That propensity to focus on the parts has largely unwittingly been aided by the school’s underpinning technology - paper.
Paper is a limited and inefficient technology that obliges its users to pass information by hand to others, thus largely corralling its use to a physical place. It also helps reinforce the constancy and continuity of the traditional mode of schooling.
Still, good schools and their leaders have for aeons understood the imperative of addressing every facet of the school’s operations in their quest to realise the school’s vision. However, until the last decade, their efforts were impaired by paper. Slowly but surely the astute school leaders have come to appreciate the importance of the digital operational base.
Digitally-based school ecologies
When all organisations, be they banks, multinational corporations or schools, move to a digital operational base, they assume a new form.
Digital is a constantly changing, powerful and sophisticated technology. Through its digital convergence facility, it will increasingly integrate all operations in and outside the physical place, and in the process will largely end organisational segmentation, diminish the reliance on the physical place, dismantle the old internal and external walls and divisions, and oblige the organisation to rethink all its practices and processes.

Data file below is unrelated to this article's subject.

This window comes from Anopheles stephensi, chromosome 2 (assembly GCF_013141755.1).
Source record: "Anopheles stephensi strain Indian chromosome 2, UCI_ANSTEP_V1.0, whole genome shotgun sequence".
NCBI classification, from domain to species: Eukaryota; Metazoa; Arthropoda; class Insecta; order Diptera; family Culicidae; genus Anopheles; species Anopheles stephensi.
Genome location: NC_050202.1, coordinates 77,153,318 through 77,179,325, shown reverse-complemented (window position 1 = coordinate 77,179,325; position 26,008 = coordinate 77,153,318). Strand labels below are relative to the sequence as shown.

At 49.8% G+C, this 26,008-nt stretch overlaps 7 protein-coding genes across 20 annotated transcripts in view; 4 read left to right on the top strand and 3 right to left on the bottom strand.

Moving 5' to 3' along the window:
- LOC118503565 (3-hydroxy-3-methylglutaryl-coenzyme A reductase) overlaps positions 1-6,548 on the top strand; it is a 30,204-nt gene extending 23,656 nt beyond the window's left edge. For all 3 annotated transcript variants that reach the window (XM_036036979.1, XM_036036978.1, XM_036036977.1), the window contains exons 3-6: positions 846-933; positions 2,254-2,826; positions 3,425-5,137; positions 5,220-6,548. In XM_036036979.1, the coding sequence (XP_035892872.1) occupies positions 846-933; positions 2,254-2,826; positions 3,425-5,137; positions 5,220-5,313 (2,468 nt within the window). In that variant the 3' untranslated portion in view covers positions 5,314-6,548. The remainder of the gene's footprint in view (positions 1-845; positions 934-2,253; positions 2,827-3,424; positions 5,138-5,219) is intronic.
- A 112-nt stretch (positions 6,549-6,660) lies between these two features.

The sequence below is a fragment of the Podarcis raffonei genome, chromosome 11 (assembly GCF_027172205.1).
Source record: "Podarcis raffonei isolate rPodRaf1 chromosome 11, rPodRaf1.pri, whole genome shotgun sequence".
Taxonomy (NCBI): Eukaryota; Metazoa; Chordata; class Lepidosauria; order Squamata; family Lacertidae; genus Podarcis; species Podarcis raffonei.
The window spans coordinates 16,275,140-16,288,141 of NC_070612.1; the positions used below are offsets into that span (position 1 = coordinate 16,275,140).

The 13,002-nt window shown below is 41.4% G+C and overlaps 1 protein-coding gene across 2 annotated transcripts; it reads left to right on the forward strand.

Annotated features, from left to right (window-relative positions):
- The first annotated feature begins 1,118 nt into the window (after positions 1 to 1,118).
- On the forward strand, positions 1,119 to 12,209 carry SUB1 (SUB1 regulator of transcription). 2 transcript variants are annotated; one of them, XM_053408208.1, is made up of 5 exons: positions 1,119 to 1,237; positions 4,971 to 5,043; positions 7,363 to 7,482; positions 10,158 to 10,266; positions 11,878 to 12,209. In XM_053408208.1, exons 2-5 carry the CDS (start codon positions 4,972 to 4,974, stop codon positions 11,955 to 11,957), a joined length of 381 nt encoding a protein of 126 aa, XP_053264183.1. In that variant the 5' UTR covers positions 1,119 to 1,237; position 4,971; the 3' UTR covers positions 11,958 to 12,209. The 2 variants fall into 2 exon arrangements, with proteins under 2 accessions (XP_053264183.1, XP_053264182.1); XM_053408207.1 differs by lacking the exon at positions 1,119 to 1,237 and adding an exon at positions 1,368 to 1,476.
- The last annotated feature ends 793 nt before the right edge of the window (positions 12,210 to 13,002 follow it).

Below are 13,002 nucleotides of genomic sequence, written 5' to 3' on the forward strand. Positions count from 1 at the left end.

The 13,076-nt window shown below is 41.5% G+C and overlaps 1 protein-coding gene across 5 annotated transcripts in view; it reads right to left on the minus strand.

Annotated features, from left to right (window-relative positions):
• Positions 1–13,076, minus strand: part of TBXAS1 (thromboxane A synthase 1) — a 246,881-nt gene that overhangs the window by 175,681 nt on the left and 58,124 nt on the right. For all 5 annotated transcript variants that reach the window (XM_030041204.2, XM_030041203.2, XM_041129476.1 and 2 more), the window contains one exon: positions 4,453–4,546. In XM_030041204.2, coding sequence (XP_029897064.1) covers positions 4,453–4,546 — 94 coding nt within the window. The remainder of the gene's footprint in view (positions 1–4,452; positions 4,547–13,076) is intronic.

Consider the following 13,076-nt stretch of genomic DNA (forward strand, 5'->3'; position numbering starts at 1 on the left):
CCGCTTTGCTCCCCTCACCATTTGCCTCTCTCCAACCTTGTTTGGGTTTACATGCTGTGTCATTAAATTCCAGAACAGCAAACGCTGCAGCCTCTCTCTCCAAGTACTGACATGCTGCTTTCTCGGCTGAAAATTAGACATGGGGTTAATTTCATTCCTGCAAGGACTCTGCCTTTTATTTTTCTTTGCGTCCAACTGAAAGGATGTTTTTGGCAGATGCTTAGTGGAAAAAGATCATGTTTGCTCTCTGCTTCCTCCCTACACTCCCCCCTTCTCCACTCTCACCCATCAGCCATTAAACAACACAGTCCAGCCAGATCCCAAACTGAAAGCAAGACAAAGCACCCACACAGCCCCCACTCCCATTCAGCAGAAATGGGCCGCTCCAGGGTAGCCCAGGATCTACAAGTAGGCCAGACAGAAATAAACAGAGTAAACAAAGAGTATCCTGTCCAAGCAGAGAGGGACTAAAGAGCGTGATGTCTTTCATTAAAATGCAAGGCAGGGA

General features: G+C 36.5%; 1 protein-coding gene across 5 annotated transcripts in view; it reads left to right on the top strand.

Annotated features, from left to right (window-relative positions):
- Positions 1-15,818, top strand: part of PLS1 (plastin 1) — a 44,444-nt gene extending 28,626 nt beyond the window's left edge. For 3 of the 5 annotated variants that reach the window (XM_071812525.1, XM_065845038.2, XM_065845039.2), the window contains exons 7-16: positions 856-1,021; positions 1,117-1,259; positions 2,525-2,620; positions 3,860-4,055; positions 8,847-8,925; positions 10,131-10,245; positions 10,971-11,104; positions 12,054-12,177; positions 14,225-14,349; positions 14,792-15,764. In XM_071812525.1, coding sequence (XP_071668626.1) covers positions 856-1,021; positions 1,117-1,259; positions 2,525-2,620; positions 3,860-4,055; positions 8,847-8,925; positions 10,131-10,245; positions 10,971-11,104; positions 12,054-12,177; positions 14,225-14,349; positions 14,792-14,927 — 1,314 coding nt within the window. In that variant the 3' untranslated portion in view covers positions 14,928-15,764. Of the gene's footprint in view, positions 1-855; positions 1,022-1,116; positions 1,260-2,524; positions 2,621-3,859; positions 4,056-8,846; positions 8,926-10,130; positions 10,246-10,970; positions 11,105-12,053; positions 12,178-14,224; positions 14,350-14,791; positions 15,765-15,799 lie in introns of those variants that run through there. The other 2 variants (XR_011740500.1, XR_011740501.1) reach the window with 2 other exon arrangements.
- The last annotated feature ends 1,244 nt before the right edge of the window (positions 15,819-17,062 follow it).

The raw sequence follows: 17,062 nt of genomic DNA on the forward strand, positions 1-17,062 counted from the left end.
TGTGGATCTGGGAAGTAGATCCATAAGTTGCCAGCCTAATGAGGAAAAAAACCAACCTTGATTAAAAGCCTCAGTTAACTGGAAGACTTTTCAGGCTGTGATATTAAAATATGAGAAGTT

It is now apparent that the greatest impact of digital technology comes from its deep-seated infusion and use in every facet of an organisation’s operations and the part it plays in facilitating the growth of evolving synergistic, higher order ecologies that can improve productivity. The use of the digital technology by clients, customers, and students, while very important, constitutes but part of a far greater totality.
In the business environment that ecosystem has to provide the desired financial returns and ensure the continued viability of the business. With the school, it is the student learning outcomes and the continued viability of the school.
The expression ‘Digital Darwinism’ is being more and more used in digital transformation literature. Few would question the imperative of all businesses competing with the ‘digital masters’ (Westerman et al., 2014) to remain viable. Moreover, few would be surprised with Westerman and his colleagues' findings that the ‘digital masters’ are appreciably more productive and profitable than their more conservative counterparts (Westerman et al., 2014).
What many educators have yet to see is the carry over to schooling.